This, though, raises an obvious question. The gemara proves that only a king can use the Urim Ve-tumim by citing a verse relating to Yehoshua, who wasn't a king himself but rather a shofet (leader). At first glance, it would seem that rather than proving its point, the gemara is actually contradicting itself. However, the answer is simple. Had the privilege of using the Urim Ve-tumim been due to the sacral element of the kingship, which would have enabled him to communicate with God in a more direct manner (similar to the halakha permitting him to sit in the mikdash), then it would indeed apply only to bona fide Davidic kings. However, if use of the Urim Ve-tumim is not a personal prerogative but rather a tool available to the public to assist ii in determining public policy, then it is available to any person leading the public on issues of public security. Since Yehoshua was the head of government, it is he who can use the Urim Ve-tumim, and for these purposes he is called "melekh," which here means "head of government." Therefore, we can conclude that Yehoshua and other non-Davidic rulers are considered melekh (sovereign) on all issues of government, but not on issues of personal status. Thus, the Rambam (Hilkhot Melakhim 1:3) cites the example of Yehoshua as a source for the halakhot regulating the election of a king, since he deals with the selection process as a mechanism to choose a head of government, and not as a means of designating God's chosen.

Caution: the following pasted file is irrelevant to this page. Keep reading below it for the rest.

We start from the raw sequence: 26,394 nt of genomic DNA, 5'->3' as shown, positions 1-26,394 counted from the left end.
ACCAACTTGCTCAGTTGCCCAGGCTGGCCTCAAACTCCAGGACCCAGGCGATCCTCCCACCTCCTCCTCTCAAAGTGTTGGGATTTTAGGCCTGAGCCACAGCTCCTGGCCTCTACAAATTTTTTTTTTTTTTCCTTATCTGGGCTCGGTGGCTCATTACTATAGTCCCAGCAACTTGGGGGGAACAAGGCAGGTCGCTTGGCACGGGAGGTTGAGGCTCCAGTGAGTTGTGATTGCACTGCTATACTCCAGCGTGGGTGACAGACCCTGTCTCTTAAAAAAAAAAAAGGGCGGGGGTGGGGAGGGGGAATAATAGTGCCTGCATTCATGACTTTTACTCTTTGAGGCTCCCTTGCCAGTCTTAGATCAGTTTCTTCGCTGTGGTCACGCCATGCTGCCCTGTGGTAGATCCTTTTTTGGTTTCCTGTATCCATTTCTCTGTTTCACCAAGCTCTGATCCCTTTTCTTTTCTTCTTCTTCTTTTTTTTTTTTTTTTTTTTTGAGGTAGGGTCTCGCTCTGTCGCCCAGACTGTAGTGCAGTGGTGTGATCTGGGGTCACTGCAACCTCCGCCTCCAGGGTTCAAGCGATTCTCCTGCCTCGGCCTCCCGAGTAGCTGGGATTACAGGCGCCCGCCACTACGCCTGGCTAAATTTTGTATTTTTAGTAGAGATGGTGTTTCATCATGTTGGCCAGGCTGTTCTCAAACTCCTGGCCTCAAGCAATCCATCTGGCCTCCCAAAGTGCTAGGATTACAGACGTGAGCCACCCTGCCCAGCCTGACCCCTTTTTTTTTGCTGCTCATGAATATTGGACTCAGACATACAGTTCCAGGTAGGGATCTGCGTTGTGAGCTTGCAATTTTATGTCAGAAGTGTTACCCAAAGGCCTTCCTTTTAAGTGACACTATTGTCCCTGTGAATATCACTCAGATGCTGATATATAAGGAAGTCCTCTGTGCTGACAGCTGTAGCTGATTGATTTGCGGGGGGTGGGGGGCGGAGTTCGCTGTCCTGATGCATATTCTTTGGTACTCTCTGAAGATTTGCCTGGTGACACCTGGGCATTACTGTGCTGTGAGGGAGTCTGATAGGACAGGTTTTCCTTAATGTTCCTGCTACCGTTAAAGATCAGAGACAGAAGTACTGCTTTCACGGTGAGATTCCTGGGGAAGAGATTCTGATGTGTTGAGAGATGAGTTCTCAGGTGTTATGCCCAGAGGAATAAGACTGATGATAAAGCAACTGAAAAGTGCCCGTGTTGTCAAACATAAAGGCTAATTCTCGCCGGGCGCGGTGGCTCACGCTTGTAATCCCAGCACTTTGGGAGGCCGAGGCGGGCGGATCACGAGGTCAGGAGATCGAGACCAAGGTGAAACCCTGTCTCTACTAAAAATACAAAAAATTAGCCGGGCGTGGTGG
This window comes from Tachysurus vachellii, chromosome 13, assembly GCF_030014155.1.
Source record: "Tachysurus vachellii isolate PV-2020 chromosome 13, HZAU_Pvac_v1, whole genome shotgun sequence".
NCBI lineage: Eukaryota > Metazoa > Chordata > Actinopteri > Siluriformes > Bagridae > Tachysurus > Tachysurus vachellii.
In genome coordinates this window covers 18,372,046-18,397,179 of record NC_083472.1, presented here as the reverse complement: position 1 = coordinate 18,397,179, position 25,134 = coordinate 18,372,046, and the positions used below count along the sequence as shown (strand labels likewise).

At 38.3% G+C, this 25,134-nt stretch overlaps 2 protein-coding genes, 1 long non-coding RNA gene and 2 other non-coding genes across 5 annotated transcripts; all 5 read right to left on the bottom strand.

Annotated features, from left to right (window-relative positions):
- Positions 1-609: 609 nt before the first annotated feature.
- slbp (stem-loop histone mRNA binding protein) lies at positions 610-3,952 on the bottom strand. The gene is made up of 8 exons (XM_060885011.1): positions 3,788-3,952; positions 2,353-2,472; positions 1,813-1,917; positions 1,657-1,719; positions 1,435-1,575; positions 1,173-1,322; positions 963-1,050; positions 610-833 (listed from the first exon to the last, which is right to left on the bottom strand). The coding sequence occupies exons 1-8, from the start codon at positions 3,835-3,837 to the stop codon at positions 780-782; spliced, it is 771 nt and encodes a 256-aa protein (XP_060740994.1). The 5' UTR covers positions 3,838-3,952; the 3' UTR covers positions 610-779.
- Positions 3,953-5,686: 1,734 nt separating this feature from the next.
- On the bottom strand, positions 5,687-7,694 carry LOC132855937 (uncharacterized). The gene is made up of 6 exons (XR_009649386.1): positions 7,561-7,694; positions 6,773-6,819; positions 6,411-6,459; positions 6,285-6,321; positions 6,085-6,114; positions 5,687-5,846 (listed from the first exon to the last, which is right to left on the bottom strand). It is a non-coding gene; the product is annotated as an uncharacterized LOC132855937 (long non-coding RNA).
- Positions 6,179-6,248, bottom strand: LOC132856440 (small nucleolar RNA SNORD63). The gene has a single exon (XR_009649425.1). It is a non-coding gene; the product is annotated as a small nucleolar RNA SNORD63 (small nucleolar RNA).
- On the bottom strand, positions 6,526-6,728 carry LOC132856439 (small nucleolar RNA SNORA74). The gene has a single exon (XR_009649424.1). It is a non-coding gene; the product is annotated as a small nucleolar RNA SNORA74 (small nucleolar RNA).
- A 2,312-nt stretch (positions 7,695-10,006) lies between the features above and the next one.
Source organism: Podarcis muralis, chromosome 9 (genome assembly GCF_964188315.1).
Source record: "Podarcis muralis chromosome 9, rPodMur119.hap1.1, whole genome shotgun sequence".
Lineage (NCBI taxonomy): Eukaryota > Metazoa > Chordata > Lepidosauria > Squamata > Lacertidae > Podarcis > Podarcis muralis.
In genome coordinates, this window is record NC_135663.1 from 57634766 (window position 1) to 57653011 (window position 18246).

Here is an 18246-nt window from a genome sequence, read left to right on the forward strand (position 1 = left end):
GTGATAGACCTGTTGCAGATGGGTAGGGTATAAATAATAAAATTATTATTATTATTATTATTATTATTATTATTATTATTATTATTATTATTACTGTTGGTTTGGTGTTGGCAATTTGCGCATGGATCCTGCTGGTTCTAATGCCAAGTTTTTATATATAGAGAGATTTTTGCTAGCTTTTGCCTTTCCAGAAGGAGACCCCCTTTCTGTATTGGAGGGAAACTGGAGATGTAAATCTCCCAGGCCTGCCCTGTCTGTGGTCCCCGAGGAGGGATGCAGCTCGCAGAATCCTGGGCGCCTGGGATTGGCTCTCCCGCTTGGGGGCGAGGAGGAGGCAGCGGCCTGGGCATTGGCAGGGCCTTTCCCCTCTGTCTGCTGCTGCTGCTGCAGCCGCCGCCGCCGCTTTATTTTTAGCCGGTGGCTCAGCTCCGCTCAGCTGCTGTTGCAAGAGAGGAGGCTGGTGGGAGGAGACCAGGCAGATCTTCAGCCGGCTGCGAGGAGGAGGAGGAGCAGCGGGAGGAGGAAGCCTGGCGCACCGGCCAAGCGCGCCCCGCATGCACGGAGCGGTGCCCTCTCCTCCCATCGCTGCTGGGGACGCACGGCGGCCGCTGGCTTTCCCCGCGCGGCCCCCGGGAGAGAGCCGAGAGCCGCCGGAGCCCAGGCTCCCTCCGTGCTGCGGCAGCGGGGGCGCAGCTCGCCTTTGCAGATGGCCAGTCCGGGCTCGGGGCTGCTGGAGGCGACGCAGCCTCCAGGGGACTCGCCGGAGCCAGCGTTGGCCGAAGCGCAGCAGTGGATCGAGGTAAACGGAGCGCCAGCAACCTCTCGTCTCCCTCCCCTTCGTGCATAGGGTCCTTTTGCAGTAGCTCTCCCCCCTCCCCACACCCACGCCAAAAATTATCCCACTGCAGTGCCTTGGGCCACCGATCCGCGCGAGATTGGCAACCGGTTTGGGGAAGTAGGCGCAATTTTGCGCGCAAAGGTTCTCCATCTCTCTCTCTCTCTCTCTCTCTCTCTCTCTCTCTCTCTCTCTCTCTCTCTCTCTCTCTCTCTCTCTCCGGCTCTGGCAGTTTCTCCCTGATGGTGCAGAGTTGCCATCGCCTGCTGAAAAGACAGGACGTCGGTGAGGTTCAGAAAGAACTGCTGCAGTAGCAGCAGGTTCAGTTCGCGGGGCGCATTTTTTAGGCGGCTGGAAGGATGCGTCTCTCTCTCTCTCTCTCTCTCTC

This principle is explicit in the Rambam's treatment of the status of a non-Davidic king.
"If a prophet appointed a [non-Davidic] king, and that king followed the path of the Torah and the mitzva and fought God's battles, then he is [indeed] a king and all the laws of monarchy apply to him, despite the fact that kingship principally applies to David and there will be a king of his seed. For Achiya Ha-shiloni appointed Yeravam king and told him, 'If you hearken to all that I command you ... then I will build you a sure house, as I built for David ...' (I Melakhim 11:38). And Achiya also told him, 'And to [Shlomo's] son I will give one tribe, that my servant David may have a lamp always before Me in Jerusalem ...' (11:36)."